Put education needs first in new calendar
The DOE is reconsidering a newly prescribed school calendar.
A FEW years ago, when the state Department of Education allowed public schools to choose yearly schedules to suit their needs, the varied calendars caused problems for administrators, parents whose children's vacations didn't match and teachers who weren't able to take classes or attend conferences because they were off schedule.
Education officials also noted that children lost ground during the traditional long summer vacations.
The remedy was to set a unified school calendar with shorter vacations spread through the year. It seemed like a good idea. However, now it turns out that the longest break of seven weeks in summer doesn't allow enough time for facilities to be repaired and, more importantly, curtails summer classes for children to either get ahead or to take remedial lessons.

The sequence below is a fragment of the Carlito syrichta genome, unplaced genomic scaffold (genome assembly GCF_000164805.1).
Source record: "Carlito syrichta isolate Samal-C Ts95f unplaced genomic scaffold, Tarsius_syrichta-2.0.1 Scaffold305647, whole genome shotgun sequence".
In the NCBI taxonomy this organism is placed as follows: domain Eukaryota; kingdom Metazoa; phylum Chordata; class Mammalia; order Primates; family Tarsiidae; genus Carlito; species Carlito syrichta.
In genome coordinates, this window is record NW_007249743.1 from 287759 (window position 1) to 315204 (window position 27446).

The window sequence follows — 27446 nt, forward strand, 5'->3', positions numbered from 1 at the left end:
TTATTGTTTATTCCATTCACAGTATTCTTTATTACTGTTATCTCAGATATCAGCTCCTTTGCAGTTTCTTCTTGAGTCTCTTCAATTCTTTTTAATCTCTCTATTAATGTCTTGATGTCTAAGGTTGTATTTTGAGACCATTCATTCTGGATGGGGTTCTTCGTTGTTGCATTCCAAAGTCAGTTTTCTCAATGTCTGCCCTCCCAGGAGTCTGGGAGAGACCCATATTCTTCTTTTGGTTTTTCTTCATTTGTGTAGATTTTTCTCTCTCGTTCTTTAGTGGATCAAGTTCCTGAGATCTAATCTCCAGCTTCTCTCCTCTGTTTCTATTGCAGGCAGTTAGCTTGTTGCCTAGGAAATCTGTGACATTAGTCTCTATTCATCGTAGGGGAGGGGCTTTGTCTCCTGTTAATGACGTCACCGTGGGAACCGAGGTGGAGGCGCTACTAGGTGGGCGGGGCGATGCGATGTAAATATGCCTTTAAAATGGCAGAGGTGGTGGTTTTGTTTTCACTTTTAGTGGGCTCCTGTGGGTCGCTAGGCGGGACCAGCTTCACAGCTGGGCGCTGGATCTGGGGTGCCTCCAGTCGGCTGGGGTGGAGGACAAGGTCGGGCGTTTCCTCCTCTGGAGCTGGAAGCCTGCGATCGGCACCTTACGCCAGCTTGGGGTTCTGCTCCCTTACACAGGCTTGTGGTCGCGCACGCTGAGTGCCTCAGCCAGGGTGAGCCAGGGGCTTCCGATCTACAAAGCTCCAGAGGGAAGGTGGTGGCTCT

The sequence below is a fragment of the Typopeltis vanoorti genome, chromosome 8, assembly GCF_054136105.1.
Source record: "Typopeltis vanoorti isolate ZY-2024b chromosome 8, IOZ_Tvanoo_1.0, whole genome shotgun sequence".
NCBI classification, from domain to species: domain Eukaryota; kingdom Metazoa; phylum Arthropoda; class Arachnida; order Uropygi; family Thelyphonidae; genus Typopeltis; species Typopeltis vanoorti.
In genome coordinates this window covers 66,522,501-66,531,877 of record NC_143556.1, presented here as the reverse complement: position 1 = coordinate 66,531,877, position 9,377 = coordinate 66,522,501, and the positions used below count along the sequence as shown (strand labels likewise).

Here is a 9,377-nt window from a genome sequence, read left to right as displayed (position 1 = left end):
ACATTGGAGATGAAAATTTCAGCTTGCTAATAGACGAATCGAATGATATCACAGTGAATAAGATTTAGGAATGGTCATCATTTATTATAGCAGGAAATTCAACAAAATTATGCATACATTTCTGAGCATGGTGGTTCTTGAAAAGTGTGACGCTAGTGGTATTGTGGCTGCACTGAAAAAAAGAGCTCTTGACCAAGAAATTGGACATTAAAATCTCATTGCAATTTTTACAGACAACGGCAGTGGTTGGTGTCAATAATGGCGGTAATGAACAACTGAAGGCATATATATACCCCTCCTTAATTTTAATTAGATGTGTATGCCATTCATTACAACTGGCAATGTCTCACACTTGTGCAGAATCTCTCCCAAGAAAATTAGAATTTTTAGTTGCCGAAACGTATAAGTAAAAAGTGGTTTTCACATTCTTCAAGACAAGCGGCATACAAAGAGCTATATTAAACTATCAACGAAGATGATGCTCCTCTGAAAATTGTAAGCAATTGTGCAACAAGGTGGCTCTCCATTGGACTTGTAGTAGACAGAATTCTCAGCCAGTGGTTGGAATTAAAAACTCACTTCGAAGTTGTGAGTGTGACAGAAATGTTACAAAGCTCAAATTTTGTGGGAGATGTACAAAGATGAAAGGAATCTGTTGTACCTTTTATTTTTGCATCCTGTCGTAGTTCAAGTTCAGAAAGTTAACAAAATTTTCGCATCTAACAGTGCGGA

Teachers have been reluctant to volunteer for 30-day summer classes, which would leave them with little time off to travel or prepare for the new school year. As a result, only 41 schools will have summer classes this year, compared with 76 in 2005.
The department might have anticipated these difficulties because in the past, several schools were operating on a year-round calendar that closely follows the current schedule. But as Board of Education member Donna Ikeda pointed out, the current calendar was chosen "based on what the majority of the people could live with" when it should have been set with educational goals foremost.
Accommodating student needs should be the basis, but the department also set out to satisfy the larger school communities. The department will survey schools again for possible changes. This time, it should consider, but not yield to popular requests.
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